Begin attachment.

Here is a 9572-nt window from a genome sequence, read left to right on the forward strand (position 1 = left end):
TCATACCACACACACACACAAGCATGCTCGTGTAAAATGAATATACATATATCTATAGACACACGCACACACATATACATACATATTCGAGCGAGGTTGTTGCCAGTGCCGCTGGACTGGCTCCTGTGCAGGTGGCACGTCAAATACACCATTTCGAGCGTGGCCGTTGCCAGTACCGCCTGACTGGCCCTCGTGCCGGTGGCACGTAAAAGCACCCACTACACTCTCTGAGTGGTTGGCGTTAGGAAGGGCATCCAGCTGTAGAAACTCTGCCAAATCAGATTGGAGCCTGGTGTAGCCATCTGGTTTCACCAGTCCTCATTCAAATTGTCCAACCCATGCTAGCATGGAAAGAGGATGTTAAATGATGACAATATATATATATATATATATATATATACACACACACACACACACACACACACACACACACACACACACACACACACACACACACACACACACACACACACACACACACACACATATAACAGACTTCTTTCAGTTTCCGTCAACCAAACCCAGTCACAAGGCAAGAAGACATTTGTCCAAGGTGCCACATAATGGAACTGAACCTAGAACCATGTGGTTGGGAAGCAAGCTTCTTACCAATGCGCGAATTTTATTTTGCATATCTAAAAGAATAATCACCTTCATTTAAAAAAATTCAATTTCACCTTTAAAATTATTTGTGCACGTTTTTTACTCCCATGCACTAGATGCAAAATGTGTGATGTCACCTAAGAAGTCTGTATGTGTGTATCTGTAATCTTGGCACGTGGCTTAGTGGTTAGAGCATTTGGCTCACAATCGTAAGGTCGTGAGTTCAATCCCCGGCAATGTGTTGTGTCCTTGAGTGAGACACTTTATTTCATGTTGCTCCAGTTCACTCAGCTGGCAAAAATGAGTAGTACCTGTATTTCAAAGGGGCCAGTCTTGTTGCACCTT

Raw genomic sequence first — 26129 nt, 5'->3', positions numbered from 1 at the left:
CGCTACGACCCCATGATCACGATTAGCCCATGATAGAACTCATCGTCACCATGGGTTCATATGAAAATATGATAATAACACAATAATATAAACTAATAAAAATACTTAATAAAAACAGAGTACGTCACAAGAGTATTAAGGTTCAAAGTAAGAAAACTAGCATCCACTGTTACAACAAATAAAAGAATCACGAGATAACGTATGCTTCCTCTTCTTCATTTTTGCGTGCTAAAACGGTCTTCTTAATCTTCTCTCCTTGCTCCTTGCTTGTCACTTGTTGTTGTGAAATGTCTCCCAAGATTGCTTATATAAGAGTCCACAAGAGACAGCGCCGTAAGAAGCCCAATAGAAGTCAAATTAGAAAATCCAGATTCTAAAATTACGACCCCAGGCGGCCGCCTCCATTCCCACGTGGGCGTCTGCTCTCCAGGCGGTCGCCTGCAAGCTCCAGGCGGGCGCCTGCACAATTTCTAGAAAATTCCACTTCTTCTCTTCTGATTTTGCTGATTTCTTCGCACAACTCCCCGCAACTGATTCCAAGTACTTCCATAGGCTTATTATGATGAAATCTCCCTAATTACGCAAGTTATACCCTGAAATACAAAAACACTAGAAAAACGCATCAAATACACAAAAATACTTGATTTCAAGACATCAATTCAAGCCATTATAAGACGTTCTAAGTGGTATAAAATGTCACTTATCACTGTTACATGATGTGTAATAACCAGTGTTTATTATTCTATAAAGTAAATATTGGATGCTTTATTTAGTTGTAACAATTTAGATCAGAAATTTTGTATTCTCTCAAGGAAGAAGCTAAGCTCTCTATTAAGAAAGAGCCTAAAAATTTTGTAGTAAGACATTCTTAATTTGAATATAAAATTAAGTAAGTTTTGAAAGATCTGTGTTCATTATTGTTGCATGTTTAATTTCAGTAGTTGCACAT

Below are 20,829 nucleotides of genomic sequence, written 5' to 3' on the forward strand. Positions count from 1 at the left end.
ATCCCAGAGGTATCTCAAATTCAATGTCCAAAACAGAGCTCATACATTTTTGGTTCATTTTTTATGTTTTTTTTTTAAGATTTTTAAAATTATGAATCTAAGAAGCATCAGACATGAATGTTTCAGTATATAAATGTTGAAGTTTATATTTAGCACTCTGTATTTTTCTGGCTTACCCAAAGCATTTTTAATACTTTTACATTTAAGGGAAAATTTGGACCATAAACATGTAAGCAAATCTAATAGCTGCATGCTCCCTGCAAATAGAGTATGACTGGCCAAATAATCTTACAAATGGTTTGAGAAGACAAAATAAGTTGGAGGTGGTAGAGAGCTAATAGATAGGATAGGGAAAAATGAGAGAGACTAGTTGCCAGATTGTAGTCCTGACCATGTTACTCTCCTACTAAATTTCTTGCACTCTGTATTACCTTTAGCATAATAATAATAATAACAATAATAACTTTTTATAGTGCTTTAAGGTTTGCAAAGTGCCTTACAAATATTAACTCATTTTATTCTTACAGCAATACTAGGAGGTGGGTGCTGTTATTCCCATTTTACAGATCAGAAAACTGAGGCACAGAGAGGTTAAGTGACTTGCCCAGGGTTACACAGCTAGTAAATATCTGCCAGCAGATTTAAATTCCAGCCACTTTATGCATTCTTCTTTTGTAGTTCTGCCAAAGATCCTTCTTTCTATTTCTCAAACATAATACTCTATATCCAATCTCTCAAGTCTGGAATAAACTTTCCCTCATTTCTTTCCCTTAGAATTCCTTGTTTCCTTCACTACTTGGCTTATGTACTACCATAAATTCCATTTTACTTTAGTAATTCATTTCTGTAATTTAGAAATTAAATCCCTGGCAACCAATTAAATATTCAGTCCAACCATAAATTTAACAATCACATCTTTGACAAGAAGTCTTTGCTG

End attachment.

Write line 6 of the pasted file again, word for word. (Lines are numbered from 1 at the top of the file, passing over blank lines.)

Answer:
ATCCCAGAGGTATCTCAAATTCAATGTCCAAAACAGAGCTCATACATTTTTGGTTCATTTTTTATGTTTTTTTTTTAAGATTTTTAAAATTATGAATCTAAGAAGCATCAGACATGAATGTTTCAGTATATAAATGTTGAAGTTTATATTTAGCACTCTGTATTTTTCTGGCTTACCCAAAGCATTTTTAATACTTTTACATTTAAGGGAAAATTTGGACCATAAACATGTAAGCAAATCTAATAGCTGCATGCTCCCTGCAAATAGAGTATGACTGGCCAAATAATCTTACAAATGGTTTGAGAAGACAAAATAAGTTGGAGGTGGTAGAGAGCTAATAGATAGGATAGGGAAAAATGAGAGAGACTAGTTGCCAGATTGTAGTCCTGACCATGTTACTCTCCTACTAAATTTCTTGCACTCTGTATTACCTTTAGCATAATAATAATAATAACAATAATAACTTTTTATAGTGCTTTAAGGTTTGCAAAGTGCCTTACAAATATTAACTCATTTTATTCTTACAGCAATACTAGGAGGTGGGTGCTGTTATTCCCATTTTACAGATCAGAAAACTGAGGCACAGAGAGGTTAAGTGACTTGCCCAGGGTTACACAGCTAGTAAATATCTGCCAGCAGATTTAAATTCCAGCCACTTTATGCATTCTTCTTTTGTAGTTCTGCCAAAGATCCTTCTTTCTATTTCTCAAACATAATACTCTATATCCAATCTCTCAAGTCTGGAATAAACTTTCCCTCATTTCTTTCCCTTAGAATTCCTTGTTTCCTTCACTACTTGGCTTATGTACTACCATAAATTCCATTTTACTTTAGTAATTCATTTCTGTAATTTAGAAATTAAATCCCTGGCAACCAATTAAATATTCAGTCCAACCATAAATTTAACAATCACATCTTTGACAAGAAGTCTTTGCTG